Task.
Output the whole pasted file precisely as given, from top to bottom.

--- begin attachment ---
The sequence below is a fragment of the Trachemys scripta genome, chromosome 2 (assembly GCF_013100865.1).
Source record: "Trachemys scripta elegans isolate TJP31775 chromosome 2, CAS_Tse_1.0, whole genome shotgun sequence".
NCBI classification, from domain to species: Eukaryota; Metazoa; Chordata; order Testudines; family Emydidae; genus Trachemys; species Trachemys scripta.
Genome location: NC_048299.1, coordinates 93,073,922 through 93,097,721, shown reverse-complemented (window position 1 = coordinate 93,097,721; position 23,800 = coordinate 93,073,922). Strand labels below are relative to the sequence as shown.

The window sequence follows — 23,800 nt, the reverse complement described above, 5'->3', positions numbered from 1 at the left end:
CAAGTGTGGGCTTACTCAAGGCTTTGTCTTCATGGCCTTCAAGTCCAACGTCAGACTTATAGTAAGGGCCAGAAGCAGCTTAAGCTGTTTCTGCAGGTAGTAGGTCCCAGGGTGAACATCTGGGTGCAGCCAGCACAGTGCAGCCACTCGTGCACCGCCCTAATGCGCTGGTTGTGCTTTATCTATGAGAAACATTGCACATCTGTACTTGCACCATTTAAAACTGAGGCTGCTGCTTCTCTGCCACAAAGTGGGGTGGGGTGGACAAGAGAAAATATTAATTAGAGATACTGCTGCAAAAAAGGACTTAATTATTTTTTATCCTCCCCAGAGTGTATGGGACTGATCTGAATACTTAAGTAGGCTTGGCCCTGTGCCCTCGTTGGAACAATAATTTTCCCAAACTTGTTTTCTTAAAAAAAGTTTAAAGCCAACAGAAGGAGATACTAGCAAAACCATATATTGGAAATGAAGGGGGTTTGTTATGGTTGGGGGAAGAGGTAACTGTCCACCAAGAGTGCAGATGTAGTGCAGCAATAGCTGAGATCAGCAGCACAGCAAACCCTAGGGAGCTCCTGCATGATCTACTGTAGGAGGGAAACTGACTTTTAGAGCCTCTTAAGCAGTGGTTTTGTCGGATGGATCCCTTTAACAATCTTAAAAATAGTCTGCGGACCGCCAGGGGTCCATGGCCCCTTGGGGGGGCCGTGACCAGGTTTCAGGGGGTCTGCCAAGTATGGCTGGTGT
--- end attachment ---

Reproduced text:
The sequence below is a fragment of the Trachemys scripta genome, chromosome 2 (assembly GCF_013100865.1).
Source record: "Trachemys scripta elegans isolate TJP31775 chromosome 2, CAS_Tse_1.0, whole genome shotgun sequence".
NCBI classification, from domain to species: Eukaryota; Metazoa; Chordata; order Testudines; family Emydidae; genus Trachemys; species Trachemys scripta.
Genome location: NC_048299.1, coordinates 93,073,922 through 93,097,721, shown reverse-complemented (window position 1 = coordinate 93,097,721; position 23,800 = coordinate 93,073,922). Strand labels below are relative to the sequence as shown.

The window sequence follows — 23,800 nt, the reverse complement described above, 5'->3', positions numbered from 1 at the left end:
CAAGTGTGGGCTTACTCAAGGCTTTGTCTTCATGGCCTTCAAGTCCAACGTCAGACTTATAGTAAGGGCCAGAAGCAGCTTAAGCTGTTTCTGCAGGTAGTAGGTCCCAGGGTGAACATCTGGGTGCAGCCAGCACAGTGCAGCCACTCGTGCACCGCCCTAATGCGCTGGTTGTGCTTTATCTATGAGAAACATTGCACATCTGTACTTGCACCATTTAAAACTGAGGCTGCTGCTTCTCTGCCACAAAGTGGGGTGGGGTGGACAAGAGAAAATATTAATTAGAGATACTGCTGCAAAAAAGGACTTAATTATTTTTTATCCTCCCCAGAGTGTATGGGACTGATCTGAATACTTAAGTAGGCTTGGCCCTGTGCCCTCGTTGGAACAATAATTTTCCCAAACTTGTTTTCTTAAAAAAAGTTTAAAGCCAACAGAAGGAGATACTAGCAAAACCATATATTGGAAATGAAGGGGGTTTGTTATGGTTGGGGGAAGAGGTAACTGTCCACCAAGAGTGCAGATGTAGTGCAGCAATAGCTGAGATCAGCAGCACAGCAAACCCTAGGGAGCTCCTGCATGATCTACTGTAGGAGGGAAACTGACTTTTAGAGCCTCTTAAGCAGTGGTTTTGTCGGATGGATCCCTTTAACAATCTTAAAAATAGTCTGCGGACCGCCAGGGGTCCATGGCCCCTTGGGGGGGCCGTGACCAGGTTTCAGGGGGTCTGCCAAGTATGGCTGGTGT